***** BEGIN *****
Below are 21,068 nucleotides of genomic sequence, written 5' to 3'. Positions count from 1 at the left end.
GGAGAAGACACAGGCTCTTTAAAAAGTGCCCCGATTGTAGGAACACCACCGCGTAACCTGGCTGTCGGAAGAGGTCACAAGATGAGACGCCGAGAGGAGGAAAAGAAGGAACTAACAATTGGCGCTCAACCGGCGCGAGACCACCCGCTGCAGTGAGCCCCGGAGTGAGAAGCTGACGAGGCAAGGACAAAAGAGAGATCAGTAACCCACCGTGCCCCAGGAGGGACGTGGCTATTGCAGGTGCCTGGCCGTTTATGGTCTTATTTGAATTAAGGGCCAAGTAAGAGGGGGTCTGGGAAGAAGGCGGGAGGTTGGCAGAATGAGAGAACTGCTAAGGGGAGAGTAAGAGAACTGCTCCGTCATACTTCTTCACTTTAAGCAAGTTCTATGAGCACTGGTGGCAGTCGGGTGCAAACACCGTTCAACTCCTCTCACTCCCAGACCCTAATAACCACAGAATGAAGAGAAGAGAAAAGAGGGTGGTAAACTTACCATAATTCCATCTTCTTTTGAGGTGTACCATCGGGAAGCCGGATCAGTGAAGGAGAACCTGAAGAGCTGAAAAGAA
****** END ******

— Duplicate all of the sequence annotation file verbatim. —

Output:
Below are 21,068 nucleotides of genomic sequence, written 5' to 3'. Positions count from 1 at the left end.
GGAGAAGACACAGGCTCTTTAAAAAGTGCCCCGATTGTAGGAACACCACCGCGTAACCTGGCTGTCGGAAGAGGTCACAAGATGAGACGCCGAGAGGAGGAAAAGAAGGAACTAACAATTGGCGCTCAACCGGCGCGAGACCACCCGCTGCAGTGAGCCCCGGAGTGAGAAGCTGACGAGGCAAGGACAAAAGAGAGATCAGTAACCCACCGTGCCCCAGGAGGGACGTGGCTATTGCAGGTGCCTGGCCGTTTATGGTCTTATTTGAATTAAGGGCCAAGTAAGAGGGGGTCTGGGAAGAAGGCGGGAGGTTGGCAGAATGAGAGAACTGCTAAGGGGAGAGTAAGAGAACTGCTCCGTCATACTTCTTCACTTTAAGCAAGTTCTATGAGCACTGGTGGCAGTCGGGTGCAAACACCGTTCAACTCCTCTCACTCCCAGACCCTAATAACCACAGAATGAAGAGAAGAGAAAAGAGGGTGGTAAACTTACCATAATTCCATCTTCTTTTGAGGTGTACCATCGGGAAGCCGGATCAGTGAAGGAGAACCTGAAGAGCTGAAAAGAA